They look like oversized yams, potatoes on a campfire or even small footballs.
But the pair of oval-shaped fossils unveiled Thursday at the N.C. Museum of Natural Sciences date back 97 million years, eggs from a feathered dinosaur that stood tall as a rooftop.
"Picture a 15-foot-tall chicken," said Lindsay Zanno, the museum's head paleontologist.
Before a crowd of school-age fans, Zanno showed off her team's 2016 discovery: the only clutch of oviraptorosaur eggs ever found in North America. Recovered from a rugged patch of Utah desert, the eggs offer a rare chance at understanding the reproductive life of reptiles dating to the Cretaceous period.
More than an egg, a dinosaur nest helps explain prehistoric behavior: whether eggs were buried, for example, or exposed to open air, Zanno said.
"There could be dinosaur bones in there," she said, "or something we're not expecting."
Oviraptorosaurs sported feathers, beaks and parrot-shaped heads and walked on two legs, so birdlike in their appearance that some scientists call them true birds. They typically weighed a few dozen kilograms — roughly 50 pounds — and grew a few meters long, though larger species could weigh more than a ton. The creature that laid the clutch of eggs now at Raleigh's museum represents a new species, one of several discovered in Utah that are yet unnamed.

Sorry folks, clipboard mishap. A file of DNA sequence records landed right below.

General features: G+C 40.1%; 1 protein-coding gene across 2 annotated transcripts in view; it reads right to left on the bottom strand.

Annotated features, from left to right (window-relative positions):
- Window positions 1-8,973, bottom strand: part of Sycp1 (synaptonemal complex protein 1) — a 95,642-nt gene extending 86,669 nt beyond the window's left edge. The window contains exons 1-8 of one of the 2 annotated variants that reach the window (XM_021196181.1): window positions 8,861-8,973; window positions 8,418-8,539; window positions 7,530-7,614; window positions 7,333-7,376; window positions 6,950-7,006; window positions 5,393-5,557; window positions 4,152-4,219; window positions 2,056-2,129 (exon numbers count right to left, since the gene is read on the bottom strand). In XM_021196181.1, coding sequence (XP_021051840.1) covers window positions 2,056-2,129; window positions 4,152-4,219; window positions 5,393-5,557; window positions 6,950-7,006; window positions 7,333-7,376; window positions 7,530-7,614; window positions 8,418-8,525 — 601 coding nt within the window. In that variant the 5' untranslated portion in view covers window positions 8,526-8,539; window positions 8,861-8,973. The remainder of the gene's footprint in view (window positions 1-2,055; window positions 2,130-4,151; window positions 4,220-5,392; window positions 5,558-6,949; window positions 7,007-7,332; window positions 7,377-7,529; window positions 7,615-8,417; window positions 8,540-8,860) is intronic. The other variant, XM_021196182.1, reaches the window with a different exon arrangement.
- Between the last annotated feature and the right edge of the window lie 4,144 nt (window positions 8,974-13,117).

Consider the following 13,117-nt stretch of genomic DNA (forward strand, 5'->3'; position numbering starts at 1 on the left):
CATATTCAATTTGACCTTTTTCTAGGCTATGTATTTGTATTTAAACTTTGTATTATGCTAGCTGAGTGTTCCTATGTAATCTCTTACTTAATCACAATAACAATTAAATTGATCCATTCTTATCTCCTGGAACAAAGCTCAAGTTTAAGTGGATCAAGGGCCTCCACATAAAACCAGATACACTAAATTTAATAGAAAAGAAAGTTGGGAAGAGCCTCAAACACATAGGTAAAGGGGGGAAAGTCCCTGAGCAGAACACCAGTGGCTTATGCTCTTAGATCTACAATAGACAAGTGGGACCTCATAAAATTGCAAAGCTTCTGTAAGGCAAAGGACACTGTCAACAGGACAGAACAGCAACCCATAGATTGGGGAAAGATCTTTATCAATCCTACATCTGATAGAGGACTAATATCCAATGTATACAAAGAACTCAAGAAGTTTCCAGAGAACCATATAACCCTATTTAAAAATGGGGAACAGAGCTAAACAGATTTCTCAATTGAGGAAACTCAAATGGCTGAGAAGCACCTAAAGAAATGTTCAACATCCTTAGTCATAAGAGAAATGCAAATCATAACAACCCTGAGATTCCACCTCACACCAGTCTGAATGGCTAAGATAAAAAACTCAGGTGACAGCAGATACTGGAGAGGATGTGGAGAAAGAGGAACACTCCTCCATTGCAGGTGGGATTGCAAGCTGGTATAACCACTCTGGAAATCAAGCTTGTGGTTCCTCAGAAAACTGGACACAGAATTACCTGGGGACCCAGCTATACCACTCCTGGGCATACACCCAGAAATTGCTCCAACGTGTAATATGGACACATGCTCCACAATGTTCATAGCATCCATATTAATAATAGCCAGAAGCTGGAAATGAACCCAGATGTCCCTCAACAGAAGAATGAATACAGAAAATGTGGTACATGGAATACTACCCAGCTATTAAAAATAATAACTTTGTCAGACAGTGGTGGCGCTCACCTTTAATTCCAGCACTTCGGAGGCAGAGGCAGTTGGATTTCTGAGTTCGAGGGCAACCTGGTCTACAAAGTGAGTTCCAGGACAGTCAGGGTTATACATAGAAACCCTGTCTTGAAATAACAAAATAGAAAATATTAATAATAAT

The most complete specimens come from China, and records in North America are sparse by comparison. Zanno, whose wanderings as a paleontologist have led from Tanzania to Montana, described her 2016 Utah find as a discovery with world-class potential. Nesting sites rarely come complete with eggs, and this one is expected to produce fresh insight on the biology of birdlike dinosaurs.
Zanno's team had spent six years hiking over a portion of Utah that once stood at the edge of the Western Interior Seaway, a vast inland waterway that stretched from Alaska to the Gulf of Mexico. Though desert today, in Cretaceous times it would have supported a variety of reptiles.
Near the end of a day when temperatures flirted with 120 degrees, Terry Gates decided to inspect the knob of a hill that caught his eye. Gates, a lecturer at N.C. State University and postdoctoral scholar with the museum, found pieces of eggshell poking out that suggested whole, perfect eggs inside.
The problem soon arose of how to retrieve eggs sandwiched between two 1,000-foot mountains in the Utah wilderness. So the team returned with a helicopter in October, chiseled the "clutch" out of the hillside and carried them through the air encased in a plaster shell.
The original two that Gates spied had been freed from much of the surrounding rock, but as many as 10 likely remain inside the cluster. Over the next year, they will be visible in the museum's glass-walled laboratory, where visitors can see further study.
That casing hadn't been cut away until Saturday, making the children in the front row of the museum's unveiling some of the first eyes to glimpse the pair of eggs — Raleigh's prehistoric guests.
Josh Shaffer: 919-829-4818, @08joshshaffer